In addition to the above, the bank is also supporting: the Regional and Municipal Infrastructure Development Project, which has improved water services and urban roads in several Kakheti towns and villages; the Rural Development Project, which has helped to support lines of credit to microfinance institutions in the region; and the Irrigation and Drainage Project, which has rehabilitated head works and the main irrigation channels in Kvemo Alazani.

Among the knowledge products that the World Bank plans to deliver this year are an assessment of potential sources of growth, options for a "green" transport policy, a strategy for regional development, an assessment of Public Expenditure and Financial Accountability, as well as a series of surveys on household and firm skills and workforce development aimed at enhancing the link between the supply and demand for labor.

Q: How important is regional economic integration for Armenia, Azerbaijan and Georgia? Which should have a higher priority - regional or international integration?

A: Both regional and international integration are important. The South Caucasus countries are not large. The combined population is less than 20 million, and the combined gross domestic product (GDP) is less than $100 million. However, they do have the potential to be high-growth economies for a sustained period. In order to achieve that, tapping regional and international markets and production networks will be critical.

Turkey is one example where regional economic integration can yield significant dividends. Turkey is the world's second -largest exporter of apparel and a very successful exporter overall. Integrating with Turkish production networks offers significant potential for boosting exports and employment in Georgia. This is just one example. Georgia is also pursuing a Deep and Comprehensive Free Trade Agreement with the European Union. Similar efforts are underway in Armenia and Azerbaijan. These initiatives would enhance market access and integration with the EU. The South Caucasus also must look eastward to high-growth markets in East, Central, and South Asia with a combined population of three billion.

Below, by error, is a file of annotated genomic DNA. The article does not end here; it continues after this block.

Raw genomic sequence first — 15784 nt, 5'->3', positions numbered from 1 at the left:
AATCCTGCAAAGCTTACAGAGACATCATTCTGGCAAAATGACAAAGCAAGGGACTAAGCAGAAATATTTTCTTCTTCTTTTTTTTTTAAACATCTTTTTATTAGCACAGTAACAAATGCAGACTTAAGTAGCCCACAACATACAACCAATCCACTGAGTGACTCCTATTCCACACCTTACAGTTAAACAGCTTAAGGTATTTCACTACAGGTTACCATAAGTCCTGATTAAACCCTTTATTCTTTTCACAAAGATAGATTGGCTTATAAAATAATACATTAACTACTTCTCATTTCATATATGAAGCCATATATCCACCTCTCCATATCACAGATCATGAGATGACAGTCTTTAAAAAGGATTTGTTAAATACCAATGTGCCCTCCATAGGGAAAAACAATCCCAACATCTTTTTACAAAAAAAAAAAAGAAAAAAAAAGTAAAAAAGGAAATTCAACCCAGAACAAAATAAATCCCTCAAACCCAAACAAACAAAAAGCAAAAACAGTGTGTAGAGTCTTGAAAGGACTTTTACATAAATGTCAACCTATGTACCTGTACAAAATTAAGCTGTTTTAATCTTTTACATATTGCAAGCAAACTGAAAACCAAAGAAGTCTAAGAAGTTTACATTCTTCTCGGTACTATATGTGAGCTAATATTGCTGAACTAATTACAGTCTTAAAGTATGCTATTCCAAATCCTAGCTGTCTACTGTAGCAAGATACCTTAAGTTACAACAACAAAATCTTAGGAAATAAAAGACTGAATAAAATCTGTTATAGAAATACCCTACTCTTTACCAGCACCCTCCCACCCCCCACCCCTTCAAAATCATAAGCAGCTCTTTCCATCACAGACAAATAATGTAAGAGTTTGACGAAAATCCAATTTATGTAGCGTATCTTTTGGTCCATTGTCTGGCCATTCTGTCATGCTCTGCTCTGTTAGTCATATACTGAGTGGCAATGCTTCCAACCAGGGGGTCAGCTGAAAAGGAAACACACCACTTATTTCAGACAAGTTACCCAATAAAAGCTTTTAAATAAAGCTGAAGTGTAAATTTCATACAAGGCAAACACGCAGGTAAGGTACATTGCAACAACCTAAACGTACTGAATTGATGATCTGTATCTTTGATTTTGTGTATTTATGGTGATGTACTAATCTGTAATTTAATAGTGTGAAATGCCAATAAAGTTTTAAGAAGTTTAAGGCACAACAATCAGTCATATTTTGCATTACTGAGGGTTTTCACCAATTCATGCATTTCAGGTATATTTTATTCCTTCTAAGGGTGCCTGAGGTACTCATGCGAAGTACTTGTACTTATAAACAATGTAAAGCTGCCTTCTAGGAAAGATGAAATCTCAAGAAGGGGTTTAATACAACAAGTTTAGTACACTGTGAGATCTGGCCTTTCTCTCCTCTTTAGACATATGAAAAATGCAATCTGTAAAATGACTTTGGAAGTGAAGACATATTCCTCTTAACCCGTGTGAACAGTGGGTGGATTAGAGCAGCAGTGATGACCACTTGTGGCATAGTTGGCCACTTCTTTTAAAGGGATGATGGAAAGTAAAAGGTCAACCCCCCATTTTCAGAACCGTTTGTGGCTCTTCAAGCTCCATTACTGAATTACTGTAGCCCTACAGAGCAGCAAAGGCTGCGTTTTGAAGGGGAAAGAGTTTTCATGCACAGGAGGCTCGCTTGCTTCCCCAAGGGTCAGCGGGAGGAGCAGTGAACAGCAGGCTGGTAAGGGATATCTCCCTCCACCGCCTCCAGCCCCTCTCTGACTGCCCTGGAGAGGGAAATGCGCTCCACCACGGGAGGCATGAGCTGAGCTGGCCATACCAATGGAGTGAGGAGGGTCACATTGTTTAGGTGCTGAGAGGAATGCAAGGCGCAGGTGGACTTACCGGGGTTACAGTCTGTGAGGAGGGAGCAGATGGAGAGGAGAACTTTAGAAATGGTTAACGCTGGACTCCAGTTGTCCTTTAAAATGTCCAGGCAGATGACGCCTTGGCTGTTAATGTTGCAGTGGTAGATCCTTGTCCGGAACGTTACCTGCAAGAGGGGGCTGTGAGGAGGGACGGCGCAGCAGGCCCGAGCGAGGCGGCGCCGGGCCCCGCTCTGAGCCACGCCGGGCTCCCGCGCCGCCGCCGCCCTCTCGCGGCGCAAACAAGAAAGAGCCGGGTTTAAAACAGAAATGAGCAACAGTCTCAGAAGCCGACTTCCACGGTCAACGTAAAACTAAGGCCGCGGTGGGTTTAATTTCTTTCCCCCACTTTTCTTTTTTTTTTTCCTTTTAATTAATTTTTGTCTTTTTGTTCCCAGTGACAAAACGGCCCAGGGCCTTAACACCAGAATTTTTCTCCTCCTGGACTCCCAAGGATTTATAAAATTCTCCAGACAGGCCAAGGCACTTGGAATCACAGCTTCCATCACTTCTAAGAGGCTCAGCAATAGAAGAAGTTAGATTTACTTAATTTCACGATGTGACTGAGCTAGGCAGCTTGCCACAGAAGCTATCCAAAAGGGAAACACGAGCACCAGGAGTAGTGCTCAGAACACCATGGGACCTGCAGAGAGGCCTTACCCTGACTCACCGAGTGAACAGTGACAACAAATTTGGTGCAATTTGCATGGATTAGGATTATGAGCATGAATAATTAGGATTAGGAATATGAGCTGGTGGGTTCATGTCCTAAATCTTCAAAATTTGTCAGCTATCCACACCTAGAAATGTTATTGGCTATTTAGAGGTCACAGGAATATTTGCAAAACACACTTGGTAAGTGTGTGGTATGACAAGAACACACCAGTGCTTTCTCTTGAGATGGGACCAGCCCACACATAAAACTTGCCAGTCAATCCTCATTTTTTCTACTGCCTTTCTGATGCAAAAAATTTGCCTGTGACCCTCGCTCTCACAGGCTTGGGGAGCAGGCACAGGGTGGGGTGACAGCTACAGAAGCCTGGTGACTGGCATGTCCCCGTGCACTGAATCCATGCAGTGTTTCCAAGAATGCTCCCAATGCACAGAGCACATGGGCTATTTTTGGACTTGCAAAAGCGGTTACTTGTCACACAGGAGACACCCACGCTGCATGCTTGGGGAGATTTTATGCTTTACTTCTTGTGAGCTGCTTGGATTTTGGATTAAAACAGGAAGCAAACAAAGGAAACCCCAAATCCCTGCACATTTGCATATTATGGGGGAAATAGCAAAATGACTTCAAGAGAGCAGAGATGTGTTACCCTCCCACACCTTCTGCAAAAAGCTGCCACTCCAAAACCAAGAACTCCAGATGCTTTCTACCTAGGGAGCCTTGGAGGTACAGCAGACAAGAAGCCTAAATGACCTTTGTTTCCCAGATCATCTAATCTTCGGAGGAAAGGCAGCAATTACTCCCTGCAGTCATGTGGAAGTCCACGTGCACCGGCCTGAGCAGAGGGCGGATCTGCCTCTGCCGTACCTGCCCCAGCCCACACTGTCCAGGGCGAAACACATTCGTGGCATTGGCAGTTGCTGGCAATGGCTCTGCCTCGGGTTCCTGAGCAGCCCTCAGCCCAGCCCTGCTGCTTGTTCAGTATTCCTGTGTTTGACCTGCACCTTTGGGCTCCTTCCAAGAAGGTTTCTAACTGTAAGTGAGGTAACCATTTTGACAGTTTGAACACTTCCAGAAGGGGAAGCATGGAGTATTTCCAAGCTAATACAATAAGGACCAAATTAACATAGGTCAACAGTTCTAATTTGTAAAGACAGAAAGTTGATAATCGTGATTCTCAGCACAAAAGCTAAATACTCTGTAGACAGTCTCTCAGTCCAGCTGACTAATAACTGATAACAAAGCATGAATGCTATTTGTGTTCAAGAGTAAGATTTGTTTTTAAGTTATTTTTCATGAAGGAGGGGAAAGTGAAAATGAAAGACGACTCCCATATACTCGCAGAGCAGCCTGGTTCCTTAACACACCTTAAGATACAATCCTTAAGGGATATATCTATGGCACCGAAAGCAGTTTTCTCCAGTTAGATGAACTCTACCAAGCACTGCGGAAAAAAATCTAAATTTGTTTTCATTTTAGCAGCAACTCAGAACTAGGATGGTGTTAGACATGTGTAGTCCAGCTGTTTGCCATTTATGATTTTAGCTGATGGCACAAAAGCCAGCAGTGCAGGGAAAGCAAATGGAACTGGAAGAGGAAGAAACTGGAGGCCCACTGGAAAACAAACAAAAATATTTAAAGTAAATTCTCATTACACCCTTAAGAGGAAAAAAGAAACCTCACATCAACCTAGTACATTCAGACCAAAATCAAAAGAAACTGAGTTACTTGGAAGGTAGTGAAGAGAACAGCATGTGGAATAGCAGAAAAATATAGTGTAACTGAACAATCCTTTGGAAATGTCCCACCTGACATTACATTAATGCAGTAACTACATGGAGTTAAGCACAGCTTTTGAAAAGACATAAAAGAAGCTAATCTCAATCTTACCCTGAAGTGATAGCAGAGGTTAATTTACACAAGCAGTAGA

The South Caucasus countries are also ideally positioned on the historic Silk Road, at the intersection of east and west, to take advantage of this integration. If one draws a straight line between the center of economic mass in Asia and the center of economic mass in Europe, that line would almost certainly have to pass through the South Caucasus. Leveraging this geographical advantage should be an important component of the development strategies of the South Caucasus countries.

Q: You have worked in nearly every continent. What are the main trends in the global economy? How are current developments in international markets affecting economies and economic policies in the region?

A: The global economy is passing through an increasingly uncertain period. The euro-area sovereign debt crisis, along with fiscal challenges and banking-sector deleveraging in advanced economies, are keeping the global-growth outlook weak in 2012. Overall, global GDP is projected to increase by 2.4 percent in 2012. Growth for developing countries is projected to be 5.3 percent, and for advanced economies, 1.4 percent, with the eurozone projected to contract by 0.3 percent.

This has two important implications for developing countries. The first is that foreign direct investment and other capital inflows are likely to remain uncertain for the foreseeable future in an environment of heightened investor uncertainty, so that more domestic savings will need to be mobilized to finance growth. The second is that developing countries will need to double their efforts to sustain export growth, by tapping new markets and diversifying their production base. The focus should remain on improving competitiveness and enhancing integration to achieve sustainable growth and employment generation in the medium term. For the South Caucasus countries, the eurozone crisis poses a potential threat, although this is much less than the potential impacts of the crisis on other countries in Eastern and Central Europe.